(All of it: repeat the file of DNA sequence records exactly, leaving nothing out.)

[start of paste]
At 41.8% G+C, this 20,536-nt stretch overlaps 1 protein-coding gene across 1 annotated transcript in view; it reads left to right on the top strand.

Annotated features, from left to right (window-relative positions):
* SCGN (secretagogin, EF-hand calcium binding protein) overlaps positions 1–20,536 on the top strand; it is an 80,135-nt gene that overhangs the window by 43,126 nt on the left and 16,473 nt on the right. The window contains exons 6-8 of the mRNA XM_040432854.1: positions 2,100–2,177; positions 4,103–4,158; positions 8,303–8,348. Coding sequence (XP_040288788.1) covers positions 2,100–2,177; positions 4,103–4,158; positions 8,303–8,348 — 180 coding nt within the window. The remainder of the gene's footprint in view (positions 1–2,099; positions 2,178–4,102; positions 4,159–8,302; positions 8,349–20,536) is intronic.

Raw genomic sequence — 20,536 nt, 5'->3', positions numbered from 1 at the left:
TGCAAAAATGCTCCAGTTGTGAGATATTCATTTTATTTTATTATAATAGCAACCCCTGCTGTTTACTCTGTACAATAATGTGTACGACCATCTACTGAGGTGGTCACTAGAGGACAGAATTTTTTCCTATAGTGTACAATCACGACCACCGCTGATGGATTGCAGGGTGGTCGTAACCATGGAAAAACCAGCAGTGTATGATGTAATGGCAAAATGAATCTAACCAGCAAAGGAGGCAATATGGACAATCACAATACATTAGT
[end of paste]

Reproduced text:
At 41.8% G+C, this 20,536-nt stretch overlaps 1 protein-coding gene across 1 annotated transcript in view; it reads left to right on the top strand.

Annotated features, from left to right (window-relative positions):
* SCGN (secretagogin, EF-hand calcium binding protein) overlaps positions 1–20,536 on the top strand; it is an 80,135-nt gene that overhangs the window by 43,126 nt on the left and 16,473 nt on the right. The window contains exons 6-8 of the mRNA XM_040432854.1: positions 2,100–2,177; positions 4,103–4,158; positions 8,303–8,348. Coding sequence (XP_040288788.1) covers positions 2,100–2,177; positions 4,103–4,158; positions 8,303–8,348 — 180 coding nt within the window. The remainder of the gene's footprint in view (positions 1–2,099; positions 2,178–4,102; positions 4,159–8,302; positions 8,349–20,536) is intronic.

Raw genomic sequence — 20,536 nt, 5'->3', positions numbered from 1 at the left:
TGCAAAAATGCTCCAGTTGTGAGATATTCATTTTATTTTATTATAATAGCAACCCCTGCTGTTTACTCTGTACAATAATGTGTACGACCATCTACTGAGGTGGTCACTAGAGGACAGAATTTTTTCCTATAGTGTACAATCACGACCACCGCTGATGGATTGCAGGGTGGTCGTAACCATGGAAAAACCAGCAGTGTATGATGTAATGGCAAAATGAATCTAACCAGCAAAGGAGGCAATATGGACAATCACAATACATTAGT